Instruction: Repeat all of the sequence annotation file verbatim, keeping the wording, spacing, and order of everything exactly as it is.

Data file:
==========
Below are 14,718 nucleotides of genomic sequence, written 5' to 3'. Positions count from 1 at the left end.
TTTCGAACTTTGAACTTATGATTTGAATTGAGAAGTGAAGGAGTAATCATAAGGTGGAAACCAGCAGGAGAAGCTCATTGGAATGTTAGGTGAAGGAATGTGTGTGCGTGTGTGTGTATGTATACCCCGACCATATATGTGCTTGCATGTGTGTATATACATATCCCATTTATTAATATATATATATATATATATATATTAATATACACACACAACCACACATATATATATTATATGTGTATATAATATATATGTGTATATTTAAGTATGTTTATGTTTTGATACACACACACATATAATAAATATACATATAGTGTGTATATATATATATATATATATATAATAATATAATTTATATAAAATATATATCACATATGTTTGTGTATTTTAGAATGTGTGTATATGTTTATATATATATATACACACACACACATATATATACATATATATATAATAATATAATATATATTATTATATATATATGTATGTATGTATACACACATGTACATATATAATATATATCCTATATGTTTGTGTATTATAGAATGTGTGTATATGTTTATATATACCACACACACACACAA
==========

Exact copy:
Below are 14,718 nucleotides of genomic sequence, written 5' to 3'. Positions count from 1 at the left end.
TTTCGAACTTTGAACTTATGATTTGAATTGAGAAGTGAAGGAGTAATCATAAGGTGGAAACCAGCAGGAGAAGCTCATTGGAATGTTAGGTGAAGGAATGTGTGTGCGTGTGTGTGTATGTATACCCCGACCATATATGTGCTTGCATGTGTGTATATACATATCCCATTTATTAATATATATATATATATATATATATTAATATACACACACAACCACACATATATATATTATATGTGTATATAATATATATGTGTATATTTAAGTATGTTTATGTTTTGATACACACACACATATAATAAATATACATATAGTGTGTATATATATATATATATATATATAATAATATAATTTATATAAAATATATATCACATATGTTTGTGTATTTTAGAATGTGTGTATATGTTTATATATATATATACACACACACACATATATATACATATATATATAATAATATAATATATATTATTATATATATATGTATGTATGTATACACACATGTACATATATAATATATATCCTATATGTTTGTGTATTATAGAATGTGTGTATATGTTTATATATACCACACACACACACAA